“Corn Sugar” and High Fructose Corn Syrup

September 15, 2010 at 3:49 pm Leave a comment

On September 14, the Corn Refiners Association petitioned the F.D.A. to allow high fructose corn syrup (HFCS) to be sold as “corn sugar.” Since HFCS has the same amount of fructose as table sugar, the CRA argues that “corn sugar” is a less confusing name. And it probably also hopes that “corn syrup” will avoid some of the bad press that HFCS has been getting. For a cut-to-the-chase analysis of what’s really going on, Marion Nestle at FoodPolitics.com is of course indispensable. Tara Parker-Pope at The New York Times also has written a useful article on the topic.

The emergence of corn syrup as an alternative to sugar, and its uses in the candy industry, provide a quite interesting context for this latest attempt to blur the lines between corn products and more traditional sugar (although scientists and nutritionists insist that the glucose and fructose are exactly the same, and the source really doesn’t matter). But corn is a powerful symbol in American history, and sugar is too. Here’s a round up of relevant previous posts, a little of the larger story that I have uncovered in my Candy Professor research:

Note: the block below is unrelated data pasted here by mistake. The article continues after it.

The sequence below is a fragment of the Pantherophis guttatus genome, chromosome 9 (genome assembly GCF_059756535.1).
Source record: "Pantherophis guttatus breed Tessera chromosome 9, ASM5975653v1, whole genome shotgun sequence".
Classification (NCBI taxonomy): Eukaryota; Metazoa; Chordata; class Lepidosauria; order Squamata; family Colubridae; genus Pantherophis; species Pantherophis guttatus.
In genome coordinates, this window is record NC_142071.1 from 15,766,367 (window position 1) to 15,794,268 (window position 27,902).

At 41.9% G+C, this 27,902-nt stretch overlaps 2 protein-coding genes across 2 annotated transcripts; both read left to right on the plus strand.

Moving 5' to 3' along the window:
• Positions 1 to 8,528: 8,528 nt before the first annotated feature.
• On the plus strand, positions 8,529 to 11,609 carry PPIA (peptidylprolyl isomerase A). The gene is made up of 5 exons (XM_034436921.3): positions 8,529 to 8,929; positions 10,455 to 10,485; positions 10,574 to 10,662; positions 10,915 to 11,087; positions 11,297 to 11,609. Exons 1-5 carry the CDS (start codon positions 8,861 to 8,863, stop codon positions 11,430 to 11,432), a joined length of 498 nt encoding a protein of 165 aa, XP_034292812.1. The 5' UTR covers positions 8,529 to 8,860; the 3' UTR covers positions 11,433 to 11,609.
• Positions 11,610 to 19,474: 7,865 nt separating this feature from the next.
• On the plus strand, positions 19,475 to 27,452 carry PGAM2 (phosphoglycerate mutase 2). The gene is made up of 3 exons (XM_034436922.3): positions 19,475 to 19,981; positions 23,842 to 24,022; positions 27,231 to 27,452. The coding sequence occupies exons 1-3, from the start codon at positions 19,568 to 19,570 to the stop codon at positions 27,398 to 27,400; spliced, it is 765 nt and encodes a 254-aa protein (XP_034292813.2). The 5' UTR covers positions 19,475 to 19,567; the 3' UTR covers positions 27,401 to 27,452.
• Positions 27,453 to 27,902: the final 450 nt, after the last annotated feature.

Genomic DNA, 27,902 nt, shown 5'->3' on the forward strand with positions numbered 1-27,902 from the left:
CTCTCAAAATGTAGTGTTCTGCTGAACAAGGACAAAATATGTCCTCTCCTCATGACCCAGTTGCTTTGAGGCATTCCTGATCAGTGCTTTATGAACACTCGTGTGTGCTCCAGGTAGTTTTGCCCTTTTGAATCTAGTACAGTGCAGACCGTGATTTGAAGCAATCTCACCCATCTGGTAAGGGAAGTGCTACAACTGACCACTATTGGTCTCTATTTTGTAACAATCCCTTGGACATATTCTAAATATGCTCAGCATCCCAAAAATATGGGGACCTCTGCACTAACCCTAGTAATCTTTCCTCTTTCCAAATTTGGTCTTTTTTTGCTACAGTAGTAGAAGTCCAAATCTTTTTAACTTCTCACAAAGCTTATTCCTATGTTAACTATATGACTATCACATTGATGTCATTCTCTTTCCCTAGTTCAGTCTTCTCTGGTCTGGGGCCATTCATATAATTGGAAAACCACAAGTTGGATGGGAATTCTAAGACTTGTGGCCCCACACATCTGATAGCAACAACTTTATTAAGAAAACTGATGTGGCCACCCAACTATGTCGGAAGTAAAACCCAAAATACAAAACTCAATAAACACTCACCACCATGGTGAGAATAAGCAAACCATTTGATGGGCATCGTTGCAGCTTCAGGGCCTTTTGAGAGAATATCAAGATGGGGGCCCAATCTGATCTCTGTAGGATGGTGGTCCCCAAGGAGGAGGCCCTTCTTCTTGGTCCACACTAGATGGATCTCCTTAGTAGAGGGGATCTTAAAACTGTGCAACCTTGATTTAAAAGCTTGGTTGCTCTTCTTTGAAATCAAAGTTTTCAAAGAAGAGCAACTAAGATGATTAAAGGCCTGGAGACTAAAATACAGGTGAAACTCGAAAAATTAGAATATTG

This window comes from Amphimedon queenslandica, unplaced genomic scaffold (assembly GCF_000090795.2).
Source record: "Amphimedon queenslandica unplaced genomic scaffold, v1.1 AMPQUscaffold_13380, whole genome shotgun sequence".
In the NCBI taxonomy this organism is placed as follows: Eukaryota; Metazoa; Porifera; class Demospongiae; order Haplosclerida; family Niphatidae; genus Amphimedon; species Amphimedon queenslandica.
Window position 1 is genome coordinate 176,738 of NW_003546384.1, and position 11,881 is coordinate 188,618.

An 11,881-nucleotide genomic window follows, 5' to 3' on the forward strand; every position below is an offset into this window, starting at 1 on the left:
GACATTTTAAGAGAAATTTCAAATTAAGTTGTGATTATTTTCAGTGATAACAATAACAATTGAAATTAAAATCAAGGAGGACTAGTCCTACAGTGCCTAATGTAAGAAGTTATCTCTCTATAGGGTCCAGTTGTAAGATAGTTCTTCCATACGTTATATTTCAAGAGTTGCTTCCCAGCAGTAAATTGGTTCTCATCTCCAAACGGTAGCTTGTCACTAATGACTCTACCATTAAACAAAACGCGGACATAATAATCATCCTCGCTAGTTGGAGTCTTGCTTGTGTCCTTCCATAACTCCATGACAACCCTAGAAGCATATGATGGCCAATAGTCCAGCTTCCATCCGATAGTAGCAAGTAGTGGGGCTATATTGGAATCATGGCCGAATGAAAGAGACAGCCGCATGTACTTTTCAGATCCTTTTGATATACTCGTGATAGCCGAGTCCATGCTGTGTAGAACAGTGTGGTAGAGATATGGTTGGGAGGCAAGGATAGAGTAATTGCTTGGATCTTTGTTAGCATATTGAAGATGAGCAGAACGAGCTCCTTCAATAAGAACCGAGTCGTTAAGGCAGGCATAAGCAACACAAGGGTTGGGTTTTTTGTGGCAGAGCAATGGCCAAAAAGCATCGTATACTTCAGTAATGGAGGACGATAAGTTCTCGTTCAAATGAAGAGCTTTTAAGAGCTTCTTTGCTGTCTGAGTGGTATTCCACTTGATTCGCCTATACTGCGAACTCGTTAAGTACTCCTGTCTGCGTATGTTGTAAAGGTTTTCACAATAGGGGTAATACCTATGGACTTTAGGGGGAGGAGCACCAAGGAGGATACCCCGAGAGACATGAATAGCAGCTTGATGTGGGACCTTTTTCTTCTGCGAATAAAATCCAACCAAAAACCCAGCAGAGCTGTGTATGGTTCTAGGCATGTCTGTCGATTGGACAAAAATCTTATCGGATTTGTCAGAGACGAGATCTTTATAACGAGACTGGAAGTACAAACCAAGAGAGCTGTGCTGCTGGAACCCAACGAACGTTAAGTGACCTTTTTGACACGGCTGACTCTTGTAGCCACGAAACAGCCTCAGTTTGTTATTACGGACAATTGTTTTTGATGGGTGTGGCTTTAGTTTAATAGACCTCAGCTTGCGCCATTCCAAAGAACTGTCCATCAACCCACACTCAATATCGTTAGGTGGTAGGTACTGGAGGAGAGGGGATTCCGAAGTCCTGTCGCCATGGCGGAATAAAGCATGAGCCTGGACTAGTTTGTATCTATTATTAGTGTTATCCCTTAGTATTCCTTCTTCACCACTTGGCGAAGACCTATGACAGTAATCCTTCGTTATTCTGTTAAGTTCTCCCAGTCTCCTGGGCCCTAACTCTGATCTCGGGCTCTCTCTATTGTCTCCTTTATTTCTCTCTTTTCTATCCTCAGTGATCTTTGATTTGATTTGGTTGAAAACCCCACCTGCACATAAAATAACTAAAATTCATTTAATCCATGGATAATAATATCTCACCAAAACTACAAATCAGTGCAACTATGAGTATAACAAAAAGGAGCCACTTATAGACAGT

Entry filed under: Current Candy News. Tags: , , , .

Coming Soon: Glow in the Dark Chocolate Candy Currency

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Candy: A Century of Panic and Pleasure

Welcome to Candy Professor

Candy in American Culture What is it about candy? Here you'll find the forgotten, the strange, the curious, the surprising. Our candy story, one post at a time.

(C) Samira Kawash

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